Meet the biker: The Lady Biker.
She’s a daughter, she’s a sister, she’s a mother, she’s a HR by profession, she’s an outdoor adrenaline junkie and she’s Biker.
As a woman, when I first started riding, I felt like I should conceal it from friends, co-workers, and acquaintances to avoid disapproval. But I have since decided that hiding my essential nature from my friends and family is foolish. They’ve probably already got a pretty good idea that this is the sort of activity I would choose, anyway. Throughout my life I have made an amateur career of adrenaline-rush type hobbies so it wasn’t such a big stretch to think about motorcycling. I can’t see why a girl’s story of how they picked up riding would be any different than a guy’s.
I can see how a woman has a lot more to overcome socially to get into it. Most people are going to try to discourage it and gaining the confidence to get on a bike would be a lot harder if everyone is telling you that you can’t do it and that you should “just get a scooter”. Sexism can be very subtle but it is still very present and obvious if you are paying attention. When it comes to something like motorcycles all subtlety seems to go away.
Riding is a symbol of empowerment and liberty for me. In truth, it gives me mobility, and a way to travel without having to depend on anybody else. It is my stress-buster. Despite working long hours through the week, I am excited to wake up at 6.45 am for Sunday group rides because being on the road makes me happy. It provides the adrenaline I need for daily life.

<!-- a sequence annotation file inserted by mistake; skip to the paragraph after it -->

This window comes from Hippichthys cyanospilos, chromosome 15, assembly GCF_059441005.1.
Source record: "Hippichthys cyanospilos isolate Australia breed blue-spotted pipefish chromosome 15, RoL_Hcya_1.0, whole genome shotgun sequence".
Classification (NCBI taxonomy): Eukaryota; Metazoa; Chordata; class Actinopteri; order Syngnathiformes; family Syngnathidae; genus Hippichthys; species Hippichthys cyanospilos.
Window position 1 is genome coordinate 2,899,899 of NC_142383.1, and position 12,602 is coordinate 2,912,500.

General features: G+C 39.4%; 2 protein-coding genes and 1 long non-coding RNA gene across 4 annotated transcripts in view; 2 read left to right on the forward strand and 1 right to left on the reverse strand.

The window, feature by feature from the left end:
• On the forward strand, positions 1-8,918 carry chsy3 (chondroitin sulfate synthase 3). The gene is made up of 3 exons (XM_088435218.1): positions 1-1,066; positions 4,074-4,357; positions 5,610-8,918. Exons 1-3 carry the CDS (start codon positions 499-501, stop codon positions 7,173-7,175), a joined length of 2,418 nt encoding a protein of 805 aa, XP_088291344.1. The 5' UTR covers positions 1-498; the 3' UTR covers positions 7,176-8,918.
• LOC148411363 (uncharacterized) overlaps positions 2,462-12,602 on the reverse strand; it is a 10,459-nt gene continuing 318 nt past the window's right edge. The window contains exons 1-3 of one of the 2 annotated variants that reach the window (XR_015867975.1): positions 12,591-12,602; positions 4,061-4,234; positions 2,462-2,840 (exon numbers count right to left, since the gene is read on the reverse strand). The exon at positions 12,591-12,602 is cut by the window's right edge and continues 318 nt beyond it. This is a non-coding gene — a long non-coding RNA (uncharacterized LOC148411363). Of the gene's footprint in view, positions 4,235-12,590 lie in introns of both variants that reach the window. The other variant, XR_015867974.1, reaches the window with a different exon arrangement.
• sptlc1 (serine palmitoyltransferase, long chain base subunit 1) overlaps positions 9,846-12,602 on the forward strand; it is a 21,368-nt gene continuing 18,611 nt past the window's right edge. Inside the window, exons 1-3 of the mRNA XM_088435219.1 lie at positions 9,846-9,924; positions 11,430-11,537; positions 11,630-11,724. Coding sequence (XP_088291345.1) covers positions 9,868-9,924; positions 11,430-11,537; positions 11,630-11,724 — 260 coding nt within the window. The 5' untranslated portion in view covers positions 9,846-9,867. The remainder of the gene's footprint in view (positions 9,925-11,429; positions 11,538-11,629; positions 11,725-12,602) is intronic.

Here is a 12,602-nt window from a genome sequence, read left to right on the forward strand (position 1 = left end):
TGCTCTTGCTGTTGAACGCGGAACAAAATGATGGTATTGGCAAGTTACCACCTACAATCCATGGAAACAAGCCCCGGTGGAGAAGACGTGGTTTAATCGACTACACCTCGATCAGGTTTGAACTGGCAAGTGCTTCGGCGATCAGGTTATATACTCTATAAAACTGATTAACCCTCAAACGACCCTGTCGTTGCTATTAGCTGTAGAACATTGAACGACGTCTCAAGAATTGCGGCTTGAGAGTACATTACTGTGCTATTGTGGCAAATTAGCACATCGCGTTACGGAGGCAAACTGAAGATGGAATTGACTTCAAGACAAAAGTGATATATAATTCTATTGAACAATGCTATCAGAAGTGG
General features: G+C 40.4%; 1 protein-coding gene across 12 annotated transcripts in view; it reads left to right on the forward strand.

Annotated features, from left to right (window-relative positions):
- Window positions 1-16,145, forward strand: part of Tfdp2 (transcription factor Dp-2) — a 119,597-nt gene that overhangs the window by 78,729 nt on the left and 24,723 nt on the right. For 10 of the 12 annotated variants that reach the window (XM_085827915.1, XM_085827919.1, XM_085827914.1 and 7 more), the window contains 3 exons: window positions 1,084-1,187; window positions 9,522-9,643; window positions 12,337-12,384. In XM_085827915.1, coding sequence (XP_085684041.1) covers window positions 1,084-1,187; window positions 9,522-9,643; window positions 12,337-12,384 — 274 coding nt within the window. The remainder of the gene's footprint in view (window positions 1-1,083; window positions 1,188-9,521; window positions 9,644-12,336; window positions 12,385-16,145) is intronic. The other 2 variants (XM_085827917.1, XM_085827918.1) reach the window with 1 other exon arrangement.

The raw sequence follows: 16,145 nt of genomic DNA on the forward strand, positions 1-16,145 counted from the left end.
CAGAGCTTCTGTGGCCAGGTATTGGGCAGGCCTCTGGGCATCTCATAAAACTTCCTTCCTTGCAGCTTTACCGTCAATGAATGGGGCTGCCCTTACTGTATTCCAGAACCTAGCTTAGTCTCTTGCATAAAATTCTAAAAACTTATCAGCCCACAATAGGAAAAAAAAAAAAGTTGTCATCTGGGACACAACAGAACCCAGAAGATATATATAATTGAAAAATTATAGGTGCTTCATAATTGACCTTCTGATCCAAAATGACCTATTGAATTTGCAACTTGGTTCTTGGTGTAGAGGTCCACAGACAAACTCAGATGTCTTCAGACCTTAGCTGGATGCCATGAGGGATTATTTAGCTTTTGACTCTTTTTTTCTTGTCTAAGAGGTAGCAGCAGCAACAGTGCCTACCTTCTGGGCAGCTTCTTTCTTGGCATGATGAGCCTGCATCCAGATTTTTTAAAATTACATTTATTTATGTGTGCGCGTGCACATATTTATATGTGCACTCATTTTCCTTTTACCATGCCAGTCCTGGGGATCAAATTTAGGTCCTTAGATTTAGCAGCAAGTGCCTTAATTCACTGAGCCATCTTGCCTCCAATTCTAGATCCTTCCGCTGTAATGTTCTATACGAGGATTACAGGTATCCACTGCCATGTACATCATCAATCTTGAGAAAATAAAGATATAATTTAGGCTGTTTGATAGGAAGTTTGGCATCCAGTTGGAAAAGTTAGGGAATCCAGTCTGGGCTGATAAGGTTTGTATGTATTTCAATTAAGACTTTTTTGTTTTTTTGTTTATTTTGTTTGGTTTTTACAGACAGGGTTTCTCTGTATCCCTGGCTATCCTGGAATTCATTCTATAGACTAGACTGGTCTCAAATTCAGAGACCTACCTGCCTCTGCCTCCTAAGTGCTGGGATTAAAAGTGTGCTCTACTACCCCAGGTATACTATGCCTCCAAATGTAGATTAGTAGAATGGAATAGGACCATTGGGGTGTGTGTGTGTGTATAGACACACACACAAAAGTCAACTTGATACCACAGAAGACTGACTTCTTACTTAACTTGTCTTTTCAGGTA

Biking has also taught me about road safety. In a car, there’s a sense of security and you tend to take more risks as a result. On the bike, you have no buffer, so all your senses are alert. Biking makes you look at things, even road safety, from a different perspective. I advise women riders to avoid unlit roads and engaging with over-enthusiastic drivers. In a mix-gender group, there’s always a pressure to perform well. This often leads to mishaps and accidents because men try to over-perform and try stunts.
Biking has inherent risks, and the more you learn and apply, the safer you can be. I’d like to also stress the importance of wearing motorcycle gear every time you ride. Gear can go a long way in protecting you and could even save your life. My motto is safety first (ATGATT – All the Gear All the Time); every time I ride I wear a full–face helmet, gloves, boots, an armored jacket, and riding pants.
The following tips will help keep you and other road users safe.
Advice for Bikers
1. Riding defensively makes you less vulnerable. Make sure you:
• anticipate the actions of others
• are alert and observant
• can slow down and stop if the unexpected happens
• position yourself in the safest and best place to maximise your visibility of potential hazards
• take a ‘lifesaver’ glance over your shoulder before carrying out manoeuvres, so you know where others are and what they’re doing.
2. Consider further skills training to improve your performance and safety on the road
3. Wear the right gear
4. Choosing the right helmet could help save your life
Advice for drivers
1. Take longer to look for bikes, especially in junctions
2. Keep your distance
3. Check for bikes when changing lanes
4. Check for bikes when turning
5. Bikers might pass you on either side, double check when turning left or right
6. Park safely